Bad credit mortgage applications are subject to strict rules that are enforced by the mortgage industry regulator – the Financial Services Authority. The regulator regularly investigates whether the bad credit mortgage rules are being adhered to by mortgage brokers by way of test samples and mystery customers.
Test samples often show irregularities by mortgage brokers in relation to bad credit mortgage applications meaning that not all brokers are following the rules correctly. The regulations have been designed to stamp out mis-selling with the intention of protecting the pubic from unscrupulous mortgage brokers.
One of the most common ways in which mortgage advisors have been helping their clients to secure loans is by advising them to exaggerate their income. This practice involves inflating your income on a mortgage application to make it look like you earn more money than you actually do. The purpose of this activity is to secure a larger home loan than you otherwise would and therefore buy a larger or more expensive property.
One of the main reasons for a mortgage broker choosing to engage in such an activity is to win business from people who would otherwise not be able to obtain a bad credit mortgage. A broker who helps clients to fudge their numbers will quickly earn a reputation and will receive recommendations from existing clients. Such a practice is not only dangerous because the borrower may be securing a loan that they cannot actually afford, it is also fraudulent. This can earn both the mortgage broker and their client time in prison.
Another reason is that the procuration fees paid to brokers by lenders and packagers can be a lot higher for bad credit mortgage products than standard home loans. Brokers who are out to make a quick buck will therefore target borrowers who don’t fulfill the lenders’ criteria for clean credit products and do anything possible to ensure that the application is successful.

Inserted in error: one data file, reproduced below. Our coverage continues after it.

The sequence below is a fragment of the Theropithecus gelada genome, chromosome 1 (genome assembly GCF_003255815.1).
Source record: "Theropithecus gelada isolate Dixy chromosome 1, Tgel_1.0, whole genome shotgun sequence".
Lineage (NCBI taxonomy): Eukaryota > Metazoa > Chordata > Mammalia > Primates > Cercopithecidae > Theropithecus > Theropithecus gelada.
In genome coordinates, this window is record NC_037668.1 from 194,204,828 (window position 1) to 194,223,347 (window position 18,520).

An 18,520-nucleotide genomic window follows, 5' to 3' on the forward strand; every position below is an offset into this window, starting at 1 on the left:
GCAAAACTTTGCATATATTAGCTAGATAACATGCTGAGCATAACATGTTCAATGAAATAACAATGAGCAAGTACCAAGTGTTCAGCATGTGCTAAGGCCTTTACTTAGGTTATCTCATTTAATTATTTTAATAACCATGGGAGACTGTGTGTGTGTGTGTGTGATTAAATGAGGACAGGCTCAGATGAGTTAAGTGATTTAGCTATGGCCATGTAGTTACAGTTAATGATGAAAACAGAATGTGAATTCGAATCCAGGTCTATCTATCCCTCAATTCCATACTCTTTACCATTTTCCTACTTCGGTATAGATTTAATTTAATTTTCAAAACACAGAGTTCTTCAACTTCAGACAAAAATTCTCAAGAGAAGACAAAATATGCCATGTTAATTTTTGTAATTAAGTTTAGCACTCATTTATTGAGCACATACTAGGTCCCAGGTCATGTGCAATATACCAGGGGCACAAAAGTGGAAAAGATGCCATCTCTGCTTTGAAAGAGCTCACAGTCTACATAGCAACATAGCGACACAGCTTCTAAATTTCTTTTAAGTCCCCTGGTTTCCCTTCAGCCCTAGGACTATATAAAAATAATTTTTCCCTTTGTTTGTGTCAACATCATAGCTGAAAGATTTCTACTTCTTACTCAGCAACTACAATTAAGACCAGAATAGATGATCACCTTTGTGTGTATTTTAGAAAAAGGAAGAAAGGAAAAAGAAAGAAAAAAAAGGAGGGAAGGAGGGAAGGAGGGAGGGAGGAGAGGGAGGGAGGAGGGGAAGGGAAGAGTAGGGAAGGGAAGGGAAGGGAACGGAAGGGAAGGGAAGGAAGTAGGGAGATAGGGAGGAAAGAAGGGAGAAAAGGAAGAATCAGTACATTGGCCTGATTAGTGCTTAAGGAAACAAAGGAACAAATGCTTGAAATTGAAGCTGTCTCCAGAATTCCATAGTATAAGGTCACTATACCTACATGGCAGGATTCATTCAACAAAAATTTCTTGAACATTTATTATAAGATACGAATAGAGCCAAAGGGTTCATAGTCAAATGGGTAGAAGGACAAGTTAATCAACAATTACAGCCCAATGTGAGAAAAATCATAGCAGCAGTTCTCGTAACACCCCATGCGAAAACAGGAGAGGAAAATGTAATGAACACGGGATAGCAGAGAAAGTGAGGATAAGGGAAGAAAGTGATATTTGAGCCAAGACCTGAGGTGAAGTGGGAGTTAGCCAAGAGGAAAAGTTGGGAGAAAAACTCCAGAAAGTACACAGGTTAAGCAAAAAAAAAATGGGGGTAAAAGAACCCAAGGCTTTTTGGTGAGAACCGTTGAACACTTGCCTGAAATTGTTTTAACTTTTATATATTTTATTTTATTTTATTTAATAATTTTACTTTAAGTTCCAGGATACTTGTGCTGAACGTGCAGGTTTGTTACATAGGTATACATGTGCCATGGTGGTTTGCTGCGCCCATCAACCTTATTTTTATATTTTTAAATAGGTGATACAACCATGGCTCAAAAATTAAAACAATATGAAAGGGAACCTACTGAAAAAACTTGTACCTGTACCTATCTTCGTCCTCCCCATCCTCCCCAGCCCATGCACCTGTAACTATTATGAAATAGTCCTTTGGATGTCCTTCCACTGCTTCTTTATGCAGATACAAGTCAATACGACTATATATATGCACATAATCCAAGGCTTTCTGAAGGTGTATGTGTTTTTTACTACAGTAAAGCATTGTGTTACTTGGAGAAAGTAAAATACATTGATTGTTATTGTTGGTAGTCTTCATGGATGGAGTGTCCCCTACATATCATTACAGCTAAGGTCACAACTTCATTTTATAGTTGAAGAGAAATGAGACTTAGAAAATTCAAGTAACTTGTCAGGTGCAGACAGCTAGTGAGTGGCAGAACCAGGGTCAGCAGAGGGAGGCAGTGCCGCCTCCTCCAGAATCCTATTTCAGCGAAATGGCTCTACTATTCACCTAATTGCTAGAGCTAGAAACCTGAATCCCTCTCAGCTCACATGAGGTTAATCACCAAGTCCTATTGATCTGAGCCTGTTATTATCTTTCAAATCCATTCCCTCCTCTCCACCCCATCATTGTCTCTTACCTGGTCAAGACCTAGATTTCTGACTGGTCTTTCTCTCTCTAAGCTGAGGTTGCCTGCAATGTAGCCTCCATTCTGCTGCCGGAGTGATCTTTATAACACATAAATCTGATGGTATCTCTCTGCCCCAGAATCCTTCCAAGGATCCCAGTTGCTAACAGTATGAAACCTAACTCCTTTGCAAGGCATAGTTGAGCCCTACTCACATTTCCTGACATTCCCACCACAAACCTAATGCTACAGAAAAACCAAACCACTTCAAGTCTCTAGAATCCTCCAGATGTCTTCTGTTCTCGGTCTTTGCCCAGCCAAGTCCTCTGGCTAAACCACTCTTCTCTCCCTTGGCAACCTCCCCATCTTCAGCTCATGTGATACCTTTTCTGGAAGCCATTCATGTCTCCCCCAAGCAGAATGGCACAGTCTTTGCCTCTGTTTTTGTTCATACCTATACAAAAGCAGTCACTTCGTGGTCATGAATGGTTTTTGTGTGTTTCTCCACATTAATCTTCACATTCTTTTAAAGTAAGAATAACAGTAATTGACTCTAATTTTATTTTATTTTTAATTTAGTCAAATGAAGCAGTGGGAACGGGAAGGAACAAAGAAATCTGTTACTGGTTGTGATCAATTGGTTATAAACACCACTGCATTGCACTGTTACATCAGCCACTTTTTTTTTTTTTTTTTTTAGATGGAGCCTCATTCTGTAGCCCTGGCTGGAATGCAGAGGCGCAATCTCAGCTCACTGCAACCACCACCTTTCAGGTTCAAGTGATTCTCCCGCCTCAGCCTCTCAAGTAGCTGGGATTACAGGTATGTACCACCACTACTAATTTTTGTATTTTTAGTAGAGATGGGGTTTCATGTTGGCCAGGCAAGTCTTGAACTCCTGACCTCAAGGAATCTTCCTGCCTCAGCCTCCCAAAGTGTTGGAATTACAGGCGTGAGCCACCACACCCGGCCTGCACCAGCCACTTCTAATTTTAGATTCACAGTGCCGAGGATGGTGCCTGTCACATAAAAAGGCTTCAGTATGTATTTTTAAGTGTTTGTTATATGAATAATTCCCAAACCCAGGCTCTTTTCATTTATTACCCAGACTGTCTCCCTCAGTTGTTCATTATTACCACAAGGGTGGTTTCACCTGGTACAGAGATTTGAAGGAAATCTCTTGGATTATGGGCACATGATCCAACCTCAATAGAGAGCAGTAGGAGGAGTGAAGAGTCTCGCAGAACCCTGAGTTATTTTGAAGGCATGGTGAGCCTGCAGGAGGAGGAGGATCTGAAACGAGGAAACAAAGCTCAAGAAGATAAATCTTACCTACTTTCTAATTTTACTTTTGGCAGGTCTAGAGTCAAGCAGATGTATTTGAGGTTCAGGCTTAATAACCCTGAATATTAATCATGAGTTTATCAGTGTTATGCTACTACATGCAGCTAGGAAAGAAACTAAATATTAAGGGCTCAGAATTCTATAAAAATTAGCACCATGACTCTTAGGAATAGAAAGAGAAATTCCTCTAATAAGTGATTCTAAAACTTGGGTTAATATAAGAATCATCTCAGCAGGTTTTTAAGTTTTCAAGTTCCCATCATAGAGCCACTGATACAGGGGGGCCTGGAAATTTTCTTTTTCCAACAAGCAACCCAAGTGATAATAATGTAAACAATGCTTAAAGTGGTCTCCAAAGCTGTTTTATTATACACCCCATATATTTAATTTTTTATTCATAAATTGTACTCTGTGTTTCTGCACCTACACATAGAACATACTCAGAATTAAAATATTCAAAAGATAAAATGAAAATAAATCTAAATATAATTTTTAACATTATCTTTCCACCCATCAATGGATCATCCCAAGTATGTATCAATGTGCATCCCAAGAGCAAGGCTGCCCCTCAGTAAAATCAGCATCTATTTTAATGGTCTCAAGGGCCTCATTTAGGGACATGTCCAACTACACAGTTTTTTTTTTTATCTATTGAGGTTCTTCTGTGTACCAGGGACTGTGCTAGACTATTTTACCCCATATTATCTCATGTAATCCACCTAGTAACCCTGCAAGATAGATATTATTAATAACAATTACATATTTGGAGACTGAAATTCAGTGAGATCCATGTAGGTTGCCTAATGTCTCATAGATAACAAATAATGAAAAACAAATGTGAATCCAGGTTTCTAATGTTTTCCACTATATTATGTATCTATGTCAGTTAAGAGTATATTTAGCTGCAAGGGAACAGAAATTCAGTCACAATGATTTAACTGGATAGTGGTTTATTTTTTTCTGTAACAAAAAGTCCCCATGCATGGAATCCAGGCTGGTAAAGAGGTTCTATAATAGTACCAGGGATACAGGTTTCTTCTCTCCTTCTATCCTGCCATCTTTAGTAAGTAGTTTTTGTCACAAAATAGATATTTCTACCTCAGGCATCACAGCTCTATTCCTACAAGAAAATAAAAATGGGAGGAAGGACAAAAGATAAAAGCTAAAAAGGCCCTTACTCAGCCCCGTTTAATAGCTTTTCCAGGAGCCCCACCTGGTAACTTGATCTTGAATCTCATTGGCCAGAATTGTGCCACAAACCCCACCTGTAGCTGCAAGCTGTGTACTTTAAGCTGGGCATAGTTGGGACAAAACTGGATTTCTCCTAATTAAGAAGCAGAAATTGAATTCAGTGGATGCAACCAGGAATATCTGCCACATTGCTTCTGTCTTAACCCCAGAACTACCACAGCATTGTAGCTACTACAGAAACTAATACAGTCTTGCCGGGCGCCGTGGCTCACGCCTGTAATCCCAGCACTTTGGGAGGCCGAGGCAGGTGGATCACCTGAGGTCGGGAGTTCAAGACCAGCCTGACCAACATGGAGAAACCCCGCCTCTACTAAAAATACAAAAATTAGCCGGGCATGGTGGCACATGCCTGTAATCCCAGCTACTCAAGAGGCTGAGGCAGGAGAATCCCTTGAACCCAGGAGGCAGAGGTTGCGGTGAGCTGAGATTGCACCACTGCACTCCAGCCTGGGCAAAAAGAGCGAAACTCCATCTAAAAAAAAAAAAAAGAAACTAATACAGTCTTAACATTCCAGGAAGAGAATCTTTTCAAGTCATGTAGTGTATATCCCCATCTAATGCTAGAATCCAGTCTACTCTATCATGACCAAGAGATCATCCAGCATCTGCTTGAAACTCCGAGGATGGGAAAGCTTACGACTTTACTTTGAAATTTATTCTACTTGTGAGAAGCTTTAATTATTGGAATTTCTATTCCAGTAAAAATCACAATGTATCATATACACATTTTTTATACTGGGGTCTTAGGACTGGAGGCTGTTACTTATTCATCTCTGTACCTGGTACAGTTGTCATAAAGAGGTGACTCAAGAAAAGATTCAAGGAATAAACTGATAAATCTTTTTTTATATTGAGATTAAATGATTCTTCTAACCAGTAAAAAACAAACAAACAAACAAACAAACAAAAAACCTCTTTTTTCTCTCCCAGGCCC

Mortgage brokers are now required to supply their bad credit mortgage customers with an Initial Disclosure Document (IDD) and a Key Facts Illustration (KFI). These documents detail the services the mortgage broker provides and also gives personalised information about costs and risks of products. The documents form part of the Financial Services Authority’s initiative to improve customer understanding of bad credit mortgage products.
Despite the increased regulation, some mortgage brokers still engage in fraudulent activities. However, the public should be aware that this type of broker is a minority within the mortgage industry as a whole. Examples of dishonest brokers have been emerging in the press quite regularly thanks to thorough investigations by the Financial Services Authority.
Some brokers have even been charged with falsifying their incomes on their own mortgage applications. This is usually done with buy-to-let mortgages so the broker can buy more investment property than they otherwise would. Advisors who are caught out by the FSA are usually banned from conducting mortgage business in the UK for life and their clients may also face criminal charges if enough evidence is available for the police to prosecute.